OREGON STATE UNIVERSITY

Abrupt shift to summer masks record-setting dampness of early June

06/29/2010

CORVALLIS, Ore. – For the second consecutive year, the weather in Oregon has made an abrupt shift to summer-like conditions, turning off the rainfall spigot almost overnight and putting the record-setting sogginess of early June firmly in the rearview mirror.

Or at least, we can hope.

“What happens in spring doesn’t necessarily correlate to what will happen in the summer, so it’s difficult to say whether we’re in for a long dry spell, or whether the rains will return,” said Philip Mote, director of the Oregon Climate Service office at Oregon State University. “But it has been interesting to watch how abruptly we’ve gone from spring-like to summer-like weather the past couple of years.”

Mote says weather-watchers shouldn’t look for deep meaning in such conditions. Rainy springs and abrupt shifts to summer are certainly not unprecedented, he pointed out.

“One unusual thing about this year is how quickly we’ve transitioned out of the El Niño event,” Mote said. “It gave us pretty dry conditions in January and February, and then we slammed into this pattern of wet weather. Right now, according to NOAA, we are on a La Nina watch. It would be somewhat unusual to go from El Niño conditions to a La Niña event so quickly.”

If La Niña does indeed settle in, it may not affect summer weather, Mote said, but likely would make for a cooler and wetter winter.

All of the El Niño/La Niña observation doesn’t change the fact that 2010 was one of the wettest late springs on record – and, in fact, it WAS the wettest spring on record at the Portland Airport. Portland set an all-time record for rainfall in the month, with 4.27 inches, topping the previous record of 4.06 inches set in 1984, according to Tyree Wilde, a meteorologist with NOAA’s National Weather Service in Portland.

The May-June combined rainfall record also fell this year, as Portland logged 8.95 inches, breaking the old mark of 7.47 inches, also set in 1984.

“All records for the Portland Airport go back to 1940,” Wilde said, “so these are historic records with 70 years of data.”

Not only was this spring wet, it wasn’t particularly warm – even by Oregon standards. The thermometer at the Portland Airport didn’t reach 80 degrees for the first time in 2010 until June 12 – the latest such reading ever. The previous record of June 9 was set in 1991.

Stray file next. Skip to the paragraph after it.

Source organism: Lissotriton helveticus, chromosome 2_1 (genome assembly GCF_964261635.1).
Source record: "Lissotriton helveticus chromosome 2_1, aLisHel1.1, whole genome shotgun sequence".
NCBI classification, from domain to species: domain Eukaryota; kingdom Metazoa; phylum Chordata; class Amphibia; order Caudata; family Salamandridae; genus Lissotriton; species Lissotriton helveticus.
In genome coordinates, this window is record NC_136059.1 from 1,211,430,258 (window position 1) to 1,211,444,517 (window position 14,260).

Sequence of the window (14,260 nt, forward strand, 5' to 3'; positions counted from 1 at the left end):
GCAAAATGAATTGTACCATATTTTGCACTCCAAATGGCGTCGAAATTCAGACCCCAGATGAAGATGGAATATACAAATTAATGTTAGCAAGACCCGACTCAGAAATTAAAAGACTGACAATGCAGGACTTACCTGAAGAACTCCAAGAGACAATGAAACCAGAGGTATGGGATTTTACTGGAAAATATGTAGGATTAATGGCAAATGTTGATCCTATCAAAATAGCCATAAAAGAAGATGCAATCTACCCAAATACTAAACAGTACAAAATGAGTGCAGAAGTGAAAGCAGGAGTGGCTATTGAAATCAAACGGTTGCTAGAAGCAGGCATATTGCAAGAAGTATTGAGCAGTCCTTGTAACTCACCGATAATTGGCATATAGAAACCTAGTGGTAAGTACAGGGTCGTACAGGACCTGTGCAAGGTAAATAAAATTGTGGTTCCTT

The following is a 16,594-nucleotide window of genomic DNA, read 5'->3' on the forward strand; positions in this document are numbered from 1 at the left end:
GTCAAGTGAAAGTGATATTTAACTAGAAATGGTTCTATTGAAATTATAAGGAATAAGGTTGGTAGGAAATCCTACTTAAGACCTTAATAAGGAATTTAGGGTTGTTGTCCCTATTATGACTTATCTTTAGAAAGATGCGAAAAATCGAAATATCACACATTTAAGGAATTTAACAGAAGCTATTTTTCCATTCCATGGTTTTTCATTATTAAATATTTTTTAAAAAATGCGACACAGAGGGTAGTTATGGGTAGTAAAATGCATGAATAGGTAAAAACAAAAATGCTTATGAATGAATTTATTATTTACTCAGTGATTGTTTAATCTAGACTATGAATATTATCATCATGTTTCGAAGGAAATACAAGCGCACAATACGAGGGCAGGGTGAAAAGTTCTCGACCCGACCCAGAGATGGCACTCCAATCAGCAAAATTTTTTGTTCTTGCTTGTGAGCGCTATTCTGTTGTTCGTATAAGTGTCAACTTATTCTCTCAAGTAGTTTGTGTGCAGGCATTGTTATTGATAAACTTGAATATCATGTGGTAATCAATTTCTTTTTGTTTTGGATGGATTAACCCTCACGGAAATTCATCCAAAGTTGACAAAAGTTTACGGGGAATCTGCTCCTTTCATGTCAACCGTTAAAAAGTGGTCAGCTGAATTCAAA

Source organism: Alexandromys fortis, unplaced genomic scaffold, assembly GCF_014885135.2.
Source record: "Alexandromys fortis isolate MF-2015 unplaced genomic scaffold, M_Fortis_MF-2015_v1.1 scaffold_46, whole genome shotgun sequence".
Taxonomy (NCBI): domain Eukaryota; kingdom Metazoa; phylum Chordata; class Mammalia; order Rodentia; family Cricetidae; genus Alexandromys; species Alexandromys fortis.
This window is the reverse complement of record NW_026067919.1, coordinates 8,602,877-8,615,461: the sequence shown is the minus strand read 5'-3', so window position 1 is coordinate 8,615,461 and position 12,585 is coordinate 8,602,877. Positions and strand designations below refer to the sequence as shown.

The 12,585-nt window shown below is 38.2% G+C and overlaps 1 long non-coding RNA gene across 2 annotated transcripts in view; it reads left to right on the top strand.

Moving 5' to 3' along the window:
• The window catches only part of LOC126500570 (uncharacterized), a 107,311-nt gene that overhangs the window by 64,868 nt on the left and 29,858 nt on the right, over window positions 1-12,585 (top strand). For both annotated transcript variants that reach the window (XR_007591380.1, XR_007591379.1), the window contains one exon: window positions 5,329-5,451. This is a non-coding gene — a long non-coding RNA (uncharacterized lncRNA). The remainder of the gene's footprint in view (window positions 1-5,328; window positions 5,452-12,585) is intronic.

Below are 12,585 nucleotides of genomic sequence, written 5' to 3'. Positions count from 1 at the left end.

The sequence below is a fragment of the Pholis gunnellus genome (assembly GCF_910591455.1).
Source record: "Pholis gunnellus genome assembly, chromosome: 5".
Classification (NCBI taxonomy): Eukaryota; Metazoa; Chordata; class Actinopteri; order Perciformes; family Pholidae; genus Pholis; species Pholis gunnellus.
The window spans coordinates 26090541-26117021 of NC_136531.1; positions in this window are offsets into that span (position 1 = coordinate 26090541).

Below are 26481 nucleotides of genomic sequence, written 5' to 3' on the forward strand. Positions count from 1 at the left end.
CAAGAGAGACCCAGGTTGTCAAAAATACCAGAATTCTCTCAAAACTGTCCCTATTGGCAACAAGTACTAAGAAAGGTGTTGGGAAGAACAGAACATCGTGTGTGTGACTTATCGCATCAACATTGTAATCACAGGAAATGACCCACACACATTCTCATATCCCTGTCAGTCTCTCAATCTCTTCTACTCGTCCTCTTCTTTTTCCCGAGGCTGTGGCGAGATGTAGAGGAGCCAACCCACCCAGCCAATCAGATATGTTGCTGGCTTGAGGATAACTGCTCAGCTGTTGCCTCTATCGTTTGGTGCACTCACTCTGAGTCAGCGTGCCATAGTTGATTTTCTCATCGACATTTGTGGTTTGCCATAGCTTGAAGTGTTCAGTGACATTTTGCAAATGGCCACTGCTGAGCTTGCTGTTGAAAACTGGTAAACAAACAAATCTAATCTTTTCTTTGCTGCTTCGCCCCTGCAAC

Portland wasn’t alone in its cool, wet weather, according to Kathie Dello, a research assistant with the Oregon Climate Service office, which is in OSU’s College of Oceanic and Atmospheric Sciences. Corvallis, Eugene, Salem and Pendleton all reached their monthly average for rainfall by June 4, and though these cities didn’t set records for the month, they were among the highest rainfall totals recorded.

“It was the third wettest June for Pendleton, seventh for Eugene and eighth for Corvallis,” Dello said. “But several places set records for one-day rainfall in June – on either June 2 or June 3 – which shows how wet it was during the early part of the month.”

Among the one-day records:

  • Corvallis had .75 inches of rain on June 2, breaking the previous record that day of .44 inches, set in 2006;
  • Pendleton had .84 inches on June 2, breaking the record of .65 inches (1971);
  • Eugene had .78 inches on June 2, breaking the record of .48 inches (1958); Eugene also set a record for June 3 with .63 inches, topping the old mark of .45 inches set in 1977;
  • Salem had 1.03 inches on June 2, breaking the record of .44 inches (1988); it also set a record for June 3 with .55 inches, surpassing that day’s previous record of .52 inches set in 2008;
  • Hood River had .67 inches on June 2, breaking the record of .35 inches (2006);
  • McMinnville had .57 inches on June 2, breaking the record of .47 inches (1988);
  • Burns logged .50 inches on June 2, breaking its old record of .32 that day (1947).

There was an upside to the wet, cool spring, according to Mote, who is a professor in OSU’s College of Oceanic and Atmospheric Sciences.

“In February, we had some perilously low snowpack levels and it didn’t appear that we had time to recover,” Mote said. “It was of particular concern because we were in an El Niño year, so late snow didn’t seem likely. Low snowpack levels late in winter can create very low flows in many streams and rivers during the summer.

“But much like in 2005, we got some late, heavy snowfall and the situation improved dramatically.”